3 Ways The Internet of Things Will Change Every Business

Author

Bernard Marr, Contributor

August 17, 2015

Have you entered the Internet of Things yet?

If you have a FitBit or other activity tracker that talks to your smartphone, you have.  If you have a thermostat, alarm system, or lights in your home that you can control with your computer or phone, you have.

But even if you haven’t got one of those devices yet, I’m betting you will within the next 3–5 years.

And I’m not making that prediction based on how useful or cool the current Internet of Things products are right now, but rather based on the fact that I believe the Internet of Things is going to change business at a fundamental level.

I believe there are three key ways in which the Internet of Things will change every business:

1. It will allow companies to make smarter products.

It used to be that we only expected our phones to be able to make phone calls.  Today, most consumers expect a lot more from the device they carry in their pocket.  So, while it might seem strange or unnecessary at first glance to have a smart tennis racket, an internet-enabled frying pan, or a smart yoga mat, these are just the first forays into the world of the Internet of Things.

Only time will tell which will stick and which will go the way of pet rocks, but the point is that businesses will have the opportunity — and eventually, the imperative — to make “smarter,” more useful, more connected products.

2. Enable smarter business operations and smarter decisions.

A big part of the Internet of Things isn’t so much about smart devices, but about sensors. These tiny innovations can be attached to everything from yogurt cups to the cement in bridges and then record and send data back into the cloud.  This will allow businesses to collect more and more specific feedback on how products or equipment are used, when they break, and even what users might want in the future.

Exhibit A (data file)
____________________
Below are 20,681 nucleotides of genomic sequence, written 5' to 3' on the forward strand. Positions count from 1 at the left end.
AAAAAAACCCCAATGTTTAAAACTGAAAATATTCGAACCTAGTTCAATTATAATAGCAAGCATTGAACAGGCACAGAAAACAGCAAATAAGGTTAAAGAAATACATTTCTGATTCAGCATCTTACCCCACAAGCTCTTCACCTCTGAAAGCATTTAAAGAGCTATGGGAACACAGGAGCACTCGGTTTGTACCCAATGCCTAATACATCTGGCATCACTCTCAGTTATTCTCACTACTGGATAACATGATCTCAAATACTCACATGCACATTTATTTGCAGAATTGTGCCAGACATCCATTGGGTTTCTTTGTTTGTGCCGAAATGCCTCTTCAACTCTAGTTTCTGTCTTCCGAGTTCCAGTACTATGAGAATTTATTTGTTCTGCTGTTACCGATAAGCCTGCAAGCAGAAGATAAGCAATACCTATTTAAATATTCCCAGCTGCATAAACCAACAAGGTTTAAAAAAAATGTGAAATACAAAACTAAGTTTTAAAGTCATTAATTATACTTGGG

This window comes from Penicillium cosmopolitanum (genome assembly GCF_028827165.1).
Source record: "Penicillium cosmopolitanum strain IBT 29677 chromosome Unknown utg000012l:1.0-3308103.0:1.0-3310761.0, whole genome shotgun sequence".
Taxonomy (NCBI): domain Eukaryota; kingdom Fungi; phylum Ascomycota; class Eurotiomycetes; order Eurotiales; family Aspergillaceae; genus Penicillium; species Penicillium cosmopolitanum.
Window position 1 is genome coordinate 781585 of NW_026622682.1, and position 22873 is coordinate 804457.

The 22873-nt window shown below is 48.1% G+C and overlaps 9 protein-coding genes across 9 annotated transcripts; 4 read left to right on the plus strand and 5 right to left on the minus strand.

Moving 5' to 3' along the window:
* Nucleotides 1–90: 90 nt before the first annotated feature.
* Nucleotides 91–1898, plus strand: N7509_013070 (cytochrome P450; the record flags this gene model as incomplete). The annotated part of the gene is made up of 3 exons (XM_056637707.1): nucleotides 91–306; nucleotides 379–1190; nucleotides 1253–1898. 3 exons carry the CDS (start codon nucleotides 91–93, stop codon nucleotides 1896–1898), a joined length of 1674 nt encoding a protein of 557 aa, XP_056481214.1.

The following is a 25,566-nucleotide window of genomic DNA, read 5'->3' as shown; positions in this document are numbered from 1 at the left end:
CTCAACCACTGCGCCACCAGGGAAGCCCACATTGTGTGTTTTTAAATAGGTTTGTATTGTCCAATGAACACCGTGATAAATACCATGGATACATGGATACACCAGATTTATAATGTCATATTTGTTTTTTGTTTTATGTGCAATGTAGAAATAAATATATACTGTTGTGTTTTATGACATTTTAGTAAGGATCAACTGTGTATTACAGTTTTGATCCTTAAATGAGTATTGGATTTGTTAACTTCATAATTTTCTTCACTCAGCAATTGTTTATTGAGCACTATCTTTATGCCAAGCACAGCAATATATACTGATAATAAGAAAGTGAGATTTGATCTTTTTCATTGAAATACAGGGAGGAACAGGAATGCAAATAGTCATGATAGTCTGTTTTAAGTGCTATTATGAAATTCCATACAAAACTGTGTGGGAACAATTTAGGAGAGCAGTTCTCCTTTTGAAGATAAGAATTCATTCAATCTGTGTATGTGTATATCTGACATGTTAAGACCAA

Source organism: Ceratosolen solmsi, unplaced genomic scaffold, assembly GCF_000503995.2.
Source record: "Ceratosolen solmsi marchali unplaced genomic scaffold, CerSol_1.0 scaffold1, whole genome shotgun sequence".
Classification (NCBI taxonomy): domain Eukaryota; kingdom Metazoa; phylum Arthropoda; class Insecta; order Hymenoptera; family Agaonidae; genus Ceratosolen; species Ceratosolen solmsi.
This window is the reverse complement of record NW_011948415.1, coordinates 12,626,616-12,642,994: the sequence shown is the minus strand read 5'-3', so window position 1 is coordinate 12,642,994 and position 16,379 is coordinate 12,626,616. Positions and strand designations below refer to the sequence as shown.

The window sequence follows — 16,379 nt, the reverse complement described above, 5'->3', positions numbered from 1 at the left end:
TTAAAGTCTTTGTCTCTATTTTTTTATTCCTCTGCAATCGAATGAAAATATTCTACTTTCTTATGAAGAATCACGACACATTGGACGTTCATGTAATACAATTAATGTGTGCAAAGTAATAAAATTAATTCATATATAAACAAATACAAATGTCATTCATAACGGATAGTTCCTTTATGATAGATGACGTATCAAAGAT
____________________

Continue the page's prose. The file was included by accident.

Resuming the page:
Rolls Royce aircraft engines contain sensors that send real-time data on the engine’s function back to monitoring stations on the ground. This information can be used to detect malfunctions before they become catastrophic, and possibly to investigate — and hopefully prevent — the causes of aircraft disasters. Microsoft uses software that constantly collects data on what features are being used for its products, so it can strip away the least popular ones and focus on the most popular.

3. Change in business model

Above and beyond all this, I believe the Internet of Things will also signal the possibility of a change in business model for some businesses.

Take John Deere, for example.  For decades, they’ve sold the tractors that make farming on a 21st century scale easier and more profitable. But since 2012, they’ve added data connectivity to their equipment, giving farmers information about which crops to plant where and when, when and where to plow, and even the best route to take while plowing.  They are essentially now in the business of selling data as much as they are selling tractors.

Other similar business models will no doubt emerge.  Fitness trackers like FitBit and Jawbone already aggregate data about our fitness habits and health stats and share these their strategic partners.  There are certainly plenty of organizations that would love to get their hands on that kind of data for marketing and other purposes.

The most important thing to do when considering how the Internet of Things will affect your business is to think bigger — much bigger. It’s not just about what kind of products you can make “smart,” or how information could impact your business efficiencies, or how you might sell that data to customers and partners.

The Internet of Things represents a fundamental tilt in the lens through which we view the world.  The same way most of us would never want to go back to a phone that’s just a phone, soon we won’t be able to imagine going back to a world without smart cars, smart roads, smart infrastructure, etc.

In other words: The Internet of Things could change everything and every business needs to consider its implications.

 

This article was written by Bernard Marr from Forbes and was legally licensed through the NewsCred publisher network.

 

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